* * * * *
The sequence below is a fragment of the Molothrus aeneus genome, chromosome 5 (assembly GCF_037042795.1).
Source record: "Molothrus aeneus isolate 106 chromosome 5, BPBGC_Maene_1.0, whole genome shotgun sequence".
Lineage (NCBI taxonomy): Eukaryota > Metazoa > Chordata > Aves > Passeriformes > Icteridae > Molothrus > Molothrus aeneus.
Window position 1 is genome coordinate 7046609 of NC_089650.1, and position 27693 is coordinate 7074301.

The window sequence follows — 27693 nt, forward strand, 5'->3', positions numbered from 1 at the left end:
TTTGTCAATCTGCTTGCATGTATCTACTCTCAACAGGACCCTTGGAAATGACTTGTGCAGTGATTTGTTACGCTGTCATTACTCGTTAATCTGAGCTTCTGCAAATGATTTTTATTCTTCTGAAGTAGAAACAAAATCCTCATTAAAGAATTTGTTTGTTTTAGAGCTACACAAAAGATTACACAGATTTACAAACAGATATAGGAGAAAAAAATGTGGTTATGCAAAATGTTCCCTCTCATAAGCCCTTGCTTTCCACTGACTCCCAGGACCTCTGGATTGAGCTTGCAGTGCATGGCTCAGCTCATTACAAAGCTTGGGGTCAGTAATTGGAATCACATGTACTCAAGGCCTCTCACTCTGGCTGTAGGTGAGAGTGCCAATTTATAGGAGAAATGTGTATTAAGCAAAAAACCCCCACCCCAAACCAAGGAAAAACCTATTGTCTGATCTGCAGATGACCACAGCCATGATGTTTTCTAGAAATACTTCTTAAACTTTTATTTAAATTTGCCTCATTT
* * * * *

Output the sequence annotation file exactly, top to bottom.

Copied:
The sequence below is a fragment of the Molothrus aeneus genome, chromosome 5 (assembly GCF_037042795.1).
Source record: "Molothrus aeneus isolate 106 chromosome 5, BPBGC_Maene_1.0, whole genome shotgun sequence".
Lineage (NCBI taxonomy): Eukaryota > Metazoa > Chordata > Aves > Passeriformes > Icteridae > Molothrus > Molothrus aeneus.
Window position 1 is genome coordinate 7046609 of NC_089650.1, and position 27693 is coordinate 7074301.

The window sequence follows — 27693 nt, forward strand, 5'->3', positions numbered from 1 at the left end:
TTTGTCAATCTGCTTGCATGTATCTACTCTCAACAGGACCCTTGGAAATGACTTGTGCAGTGATTTGTTACGCTGTCATTACTCGTTAATCTGAGCTTCTGCAAATGATTTTTATTCTTCTGAAGTAGAAACAAAATCCTCATTAAAGAATTTGTTTGTTTTAGAGCTACACAAAAGATTACACAGATTTACAAACAGATATAGGAGAAAAAAATGTGGTTATGCAAAATGTTCCCTCTCATAAGCCCTTGCTTTCCACTGACTCCCAGGACCTCTGGATTGAGCTTGCAGTGCATGGCTCAGCTCATTACAAAGCTTGGGGTCAGTAATTGGAATCACATGTACTCAAGGCCTCTCACTCTGGCTGTAGGTGAGAGTGCCAATTTATAGGAGAAATGTGTATTAAGCAAAAAACCCCCACCCCAAACCAAGGAAAAACCTATTGTCTGATCTGCAGATGACCACAGCCATGATGTTTTCTAGAAATACTTCTTAAACTTTTATTTAAATTTGCCTCATTT